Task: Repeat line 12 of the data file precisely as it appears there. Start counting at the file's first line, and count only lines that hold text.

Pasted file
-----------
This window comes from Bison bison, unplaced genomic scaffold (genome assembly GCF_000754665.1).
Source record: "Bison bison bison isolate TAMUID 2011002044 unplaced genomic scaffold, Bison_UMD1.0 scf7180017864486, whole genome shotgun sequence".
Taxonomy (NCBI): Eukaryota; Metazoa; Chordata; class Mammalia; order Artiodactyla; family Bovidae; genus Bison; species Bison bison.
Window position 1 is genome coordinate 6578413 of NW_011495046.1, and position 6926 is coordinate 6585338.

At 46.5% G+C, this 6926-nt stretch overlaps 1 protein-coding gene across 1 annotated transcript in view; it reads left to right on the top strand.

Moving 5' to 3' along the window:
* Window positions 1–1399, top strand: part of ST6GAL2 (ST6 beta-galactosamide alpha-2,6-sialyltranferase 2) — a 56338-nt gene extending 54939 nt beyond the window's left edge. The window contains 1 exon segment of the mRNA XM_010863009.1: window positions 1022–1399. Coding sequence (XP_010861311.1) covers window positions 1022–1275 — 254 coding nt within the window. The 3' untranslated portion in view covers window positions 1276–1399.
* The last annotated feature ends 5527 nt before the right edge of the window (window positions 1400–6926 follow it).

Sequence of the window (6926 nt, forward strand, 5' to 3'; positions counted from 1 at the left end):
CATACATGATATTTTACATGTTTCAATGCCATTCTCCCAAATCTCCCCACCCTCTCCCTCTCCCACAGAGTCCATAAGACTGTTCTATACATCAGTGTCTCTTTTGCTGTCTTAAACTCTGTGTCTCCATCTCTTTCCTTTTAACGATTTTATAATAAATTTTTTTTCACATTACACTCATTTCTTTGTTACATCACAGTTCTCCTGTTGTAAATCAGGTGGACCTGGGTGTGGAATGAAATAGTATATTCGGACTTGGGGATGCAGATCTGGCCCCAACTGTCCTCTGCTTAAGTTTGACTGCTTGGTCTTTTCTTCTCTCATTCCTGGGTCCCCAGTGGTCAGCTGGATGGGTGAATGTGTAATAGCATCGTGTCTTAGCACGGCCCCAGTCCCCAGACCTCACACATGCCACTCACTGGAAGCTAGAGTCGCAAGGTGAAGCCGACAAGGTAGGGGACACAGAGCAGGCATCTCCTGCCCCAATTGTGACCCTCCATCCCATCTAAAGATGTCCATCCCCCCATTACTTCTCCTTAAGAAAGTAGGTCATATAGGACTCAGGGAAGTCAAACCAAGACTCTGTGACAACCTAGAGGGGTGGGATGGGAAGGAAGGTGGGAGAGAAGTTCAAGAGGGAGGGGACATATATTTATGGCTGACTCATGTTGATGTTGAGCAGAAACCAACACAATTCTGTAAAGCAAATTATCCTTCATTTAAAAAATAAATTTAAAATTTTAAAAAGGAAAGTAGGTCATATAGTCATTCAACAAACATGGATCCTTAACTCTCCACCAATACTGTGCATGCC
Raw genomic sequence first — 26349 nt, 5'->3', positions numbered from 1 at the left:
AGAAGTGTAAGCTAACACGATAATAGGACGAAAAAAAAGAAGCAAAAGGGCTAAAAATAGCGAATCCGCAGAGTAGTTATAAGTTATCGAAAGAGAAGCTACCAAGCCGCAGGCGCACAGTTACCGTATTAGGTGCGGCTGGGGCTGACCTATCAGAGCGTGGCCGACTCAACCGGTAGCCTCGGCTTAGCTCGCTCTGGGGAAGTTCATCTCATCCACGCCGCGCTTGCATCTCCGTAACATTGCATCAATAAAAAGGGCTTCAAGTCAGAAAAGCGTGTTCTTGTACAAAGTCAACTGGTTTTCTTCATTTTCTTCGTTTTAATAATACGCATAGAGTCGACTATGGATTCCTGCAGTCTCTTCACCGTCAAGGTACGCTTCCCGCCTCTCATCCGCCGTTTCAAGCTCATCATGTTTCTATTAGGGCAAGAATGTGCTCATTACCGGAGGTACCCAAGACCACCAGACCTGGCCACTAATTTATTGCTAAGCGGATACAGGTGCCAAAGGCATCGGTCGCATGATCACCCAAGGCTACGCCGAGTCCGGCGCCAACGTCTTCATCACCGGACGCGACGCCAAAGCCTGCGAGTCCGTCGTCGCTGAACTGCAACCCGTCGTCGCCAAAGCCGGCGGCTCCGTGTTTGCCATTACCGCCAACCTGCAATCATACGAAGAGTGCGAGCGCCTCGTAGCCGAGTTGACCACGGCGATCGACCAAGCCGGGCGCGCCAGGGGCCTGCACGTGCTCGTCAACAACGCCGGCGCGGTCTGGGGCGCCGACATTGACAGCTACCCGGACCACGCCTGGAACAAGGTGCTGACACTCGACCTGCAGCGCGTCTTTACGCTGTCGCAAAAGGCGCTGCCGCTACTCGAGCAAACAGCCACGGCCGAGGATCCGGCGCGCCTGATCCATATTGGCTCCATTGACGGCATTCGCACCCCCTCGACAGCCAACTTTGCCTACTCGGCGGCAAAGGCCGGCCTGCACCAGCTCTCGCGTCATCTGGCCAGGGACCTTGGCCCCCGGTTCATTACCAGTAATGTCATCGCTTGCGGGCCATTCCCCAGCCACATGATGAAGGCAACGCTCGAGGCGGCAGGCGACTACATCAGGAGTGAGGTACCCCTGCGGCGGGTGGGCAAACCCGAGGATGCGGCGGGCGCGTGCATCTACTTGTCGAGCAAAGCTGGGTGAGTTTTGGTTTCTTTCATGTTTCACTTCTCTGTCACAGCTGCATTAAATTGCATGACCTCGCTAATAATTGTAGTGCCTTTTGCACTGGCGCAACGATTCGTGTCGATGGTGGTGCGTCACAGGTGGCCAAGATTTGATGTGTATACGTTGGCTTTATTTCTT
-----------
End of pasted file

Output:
AGAAGTGTAAGCTAACACGATAATAGGACGAAAAAAAAGAAGCAAAAGGGCTAAAAATAGCGAATCCGCAGAGTAGTTATAAGTTATCGAAAGAGAAGCTACCAAGCCGCAGGCGCACAGTTACCGTATTAGGTGCGGCTGGGGCTGACCTATCAGAGCGTGGCCGACTCAACCGGTAGCCTCGGCTTAGCTCGCTCTGGGGAAGTTCATCTCATCCACGCCGCGCTTGCATCTCCGTAACATTGCATCAATAAAAAGGGCTTCAAGTCAGAAAAGCGTGTTCTTGTACAAAGTCAACTGGTTTTCTTCATTTTCTTCGTTTTAATAATACGCATAGAGTCGACTATGGATTCCTGCAGTCTCTTCACCGTCAAGGTACGCTTCCCGCCTCTCATCCGCCGTTTCAAGCTCATCATGTTTCTATTAGGGCAAGAATGTGCTCATTACCGGAGGTACCCAAGACCACCAGACCTGGCCACTAATTTATTGCTAAGCGGATACAGGTGCCAAAGGCATCGGTCGCATGATCACCCAAGGCTACGCCGAGTCCGGCGCCAACGTCTTCATCACCGGACGCGACGCCAAAGCCTGCGAGTCCGTCGTCGCTGAACTGCAACCCGTCGTCGCCAAAGCCGGCGGCTCCGTGTTTGCCATTACCGCCAACCTGCAATCATACGAAGAGTGCGAGCGCCTCGTAGCCGAGTTGACCACGGCGATCGACCAAGCCGGGCGCGCCAGGGGCCTGCACGTGCTCGTCAACAACGCCGGCGCGGTCTGGGGCGCCGACATTGACAGCTACCCGGACCACGCCTGGAACAAGGTGCTGACACTCGACCTGCAGCGCGTCTTTACGCTGTCGCAAAAGGCGCTGCCGCTACTCGAGCAAACAGCCACGGCCGAGGATCCGGCGCGCCTGATCCATATTGGCTCCATTGACGGCATTCGCACCCCCTCGACAGCCAACTTTGCCTACTCGGCGGCAAAGGCCGGCCTGCACCAGCTCTCGCGTCATCTGGCCAGGGACCTTGGCCCCCGGTTCATTACCAGTAATGTCATCGCTTGCGGGCCATTCCCCAGCCACATGATGAAGGCAACGCTCGAGGCGGCAGGCGACTACATCAGGAGTGAGGTACCCCTGCGGCGGGTGGGCAAACCCGAGGATGCGGCGGGCGCGTGCATCTACTTGTCGAGCAAAGCTGGGTGAGTTTTGGTTTCTTTCATGTTTCACTTCTCTGTCACAGCTGCATTAAATTGCATGACCTCGCTAATAATTGTAGTGCCTTTTGCACTGGCGCAACGATTCGTGTCGATGGTGGTGCGTCACAGGTGGCCAAGATTTGATGTGTATACGTTGGCTTTATTTCTT